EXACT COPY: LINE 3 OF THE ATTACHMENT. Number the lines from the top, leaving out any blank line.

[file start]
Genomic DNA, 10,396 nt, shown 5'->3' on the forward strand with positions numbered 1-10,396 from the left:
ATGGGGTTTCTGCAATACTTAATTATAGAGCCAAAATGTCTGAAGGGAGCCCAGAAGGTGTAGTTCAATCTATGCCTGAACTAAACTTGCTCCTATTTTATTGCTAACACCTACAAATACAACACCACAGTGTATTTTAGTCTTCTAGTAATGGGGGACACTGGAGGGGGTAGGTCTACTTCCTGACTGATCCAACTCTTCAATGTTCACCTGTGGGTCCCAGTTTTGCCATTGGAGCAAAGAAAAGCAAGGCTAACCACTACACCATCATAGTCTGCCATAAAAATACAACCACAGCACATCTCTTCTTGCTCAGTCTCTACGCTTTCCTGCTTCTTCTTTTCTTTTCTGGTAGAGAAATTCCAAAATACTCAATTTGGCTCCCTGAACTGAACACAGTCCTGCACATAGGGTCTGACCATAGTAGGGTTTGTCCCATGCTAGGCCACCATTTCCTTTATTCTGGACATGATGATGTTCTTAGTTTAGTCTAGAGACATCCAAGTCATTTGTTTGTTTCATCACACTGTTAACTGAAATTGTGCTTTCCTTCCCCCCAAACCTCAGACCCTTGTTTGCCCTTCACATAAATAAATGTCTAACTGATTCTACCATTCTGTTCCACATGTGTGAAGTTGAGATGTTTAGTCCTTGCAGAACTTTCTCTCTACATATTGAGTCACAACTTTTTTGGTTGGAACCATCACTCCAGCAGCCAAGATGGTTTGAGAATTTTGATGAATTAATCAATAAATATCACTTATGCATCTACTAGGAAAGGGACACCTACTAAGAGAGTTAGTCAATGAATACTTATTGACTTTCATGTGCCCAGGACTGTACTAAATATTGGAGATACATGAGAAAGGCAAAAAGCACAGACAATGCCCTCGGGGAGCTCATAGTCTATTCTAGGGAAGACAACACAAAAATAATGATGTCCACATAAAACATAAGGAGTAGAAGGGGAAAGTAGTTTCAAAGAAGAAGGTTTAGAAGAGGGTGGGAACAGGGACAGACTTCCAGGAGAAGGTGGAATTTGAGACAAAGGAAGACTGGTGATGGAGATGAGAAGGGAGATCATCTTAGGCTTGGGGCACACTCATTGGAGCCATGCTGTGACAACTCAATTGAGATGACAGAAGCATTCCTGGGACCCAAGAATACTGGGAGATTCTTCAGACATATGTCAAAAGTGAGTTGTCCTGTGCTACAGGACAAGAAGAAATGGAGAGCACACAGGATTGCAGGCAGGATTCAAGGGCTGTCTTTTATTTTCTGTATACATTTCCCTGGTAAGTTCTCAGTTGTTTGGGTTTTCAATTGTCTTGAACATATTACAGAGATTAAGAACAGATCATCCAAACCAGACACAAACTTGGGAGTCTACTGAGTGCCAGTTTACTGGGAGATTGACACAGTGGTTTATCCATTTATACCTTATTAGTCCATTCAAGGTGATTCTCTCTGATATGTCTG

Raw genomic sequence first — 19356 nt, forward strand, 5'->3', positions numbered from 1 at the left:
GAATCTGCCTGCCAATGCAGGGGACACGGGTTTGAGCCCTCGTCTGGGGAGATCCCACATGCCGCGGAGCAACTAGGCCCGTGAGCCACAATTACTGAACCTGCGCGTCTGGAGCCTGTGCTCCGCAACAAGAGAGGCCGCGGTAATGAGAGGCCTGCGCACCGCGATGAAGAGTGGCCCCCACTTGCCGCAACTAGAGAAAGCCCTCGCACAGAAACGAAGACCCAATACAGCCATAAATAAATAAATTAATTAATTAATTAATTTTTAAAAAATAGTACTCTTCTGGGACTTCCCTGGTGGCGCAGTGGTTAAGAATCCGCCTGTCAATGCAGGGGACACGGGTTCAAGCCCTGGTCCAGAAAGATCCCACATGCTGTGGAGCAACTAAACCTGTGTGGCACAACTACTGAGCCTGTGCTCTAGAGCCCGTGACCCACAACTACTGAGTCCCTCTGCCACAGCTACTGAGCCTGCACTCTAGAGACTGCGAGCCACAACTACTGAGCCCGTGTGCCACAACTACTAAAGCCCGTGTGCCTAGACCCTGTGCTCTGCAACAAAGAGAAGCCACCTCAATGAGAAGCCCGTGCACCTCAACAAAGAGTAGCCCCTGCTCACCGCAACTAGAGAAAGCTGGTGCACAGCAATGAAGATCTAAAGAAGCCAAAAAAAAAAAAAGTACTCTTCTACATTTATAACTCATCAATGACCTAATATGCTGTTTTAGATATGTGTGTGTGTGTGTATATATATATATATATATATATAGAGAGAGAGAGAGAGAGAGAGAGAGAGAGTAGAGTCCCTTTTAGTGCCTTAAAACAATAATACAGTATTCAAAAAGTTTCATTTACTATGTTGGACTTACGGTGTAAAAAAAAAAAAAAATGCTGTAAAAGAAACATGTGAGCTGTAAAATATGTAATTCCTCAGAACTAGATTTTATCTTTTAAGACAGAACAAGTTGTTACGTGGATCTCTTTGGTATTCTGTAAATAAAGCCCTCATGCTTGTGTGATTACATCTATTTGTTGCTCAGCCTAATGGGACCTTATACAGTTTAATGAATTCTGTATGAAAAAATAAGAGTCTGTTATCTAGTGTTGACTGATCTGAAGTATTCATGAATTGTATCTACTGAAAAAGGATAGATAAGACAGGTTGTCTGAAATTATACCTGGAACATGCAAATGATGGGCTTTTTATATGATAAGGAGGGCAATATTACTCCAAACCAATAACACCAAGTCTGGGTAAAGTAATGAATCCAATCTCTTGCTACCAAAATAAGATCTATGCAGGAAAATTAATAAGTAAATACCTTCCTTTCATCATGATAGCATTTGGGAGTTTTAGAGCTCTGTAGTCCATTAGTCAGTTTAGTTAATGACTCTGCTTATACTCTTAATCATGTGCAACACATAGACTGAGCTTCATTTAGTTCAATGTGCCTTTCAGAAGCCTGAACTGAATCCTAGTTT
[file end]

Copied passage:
Raw genomic sequence first — 19356 nt, forward strand, 5'->3', positions numbered from 1 at the left: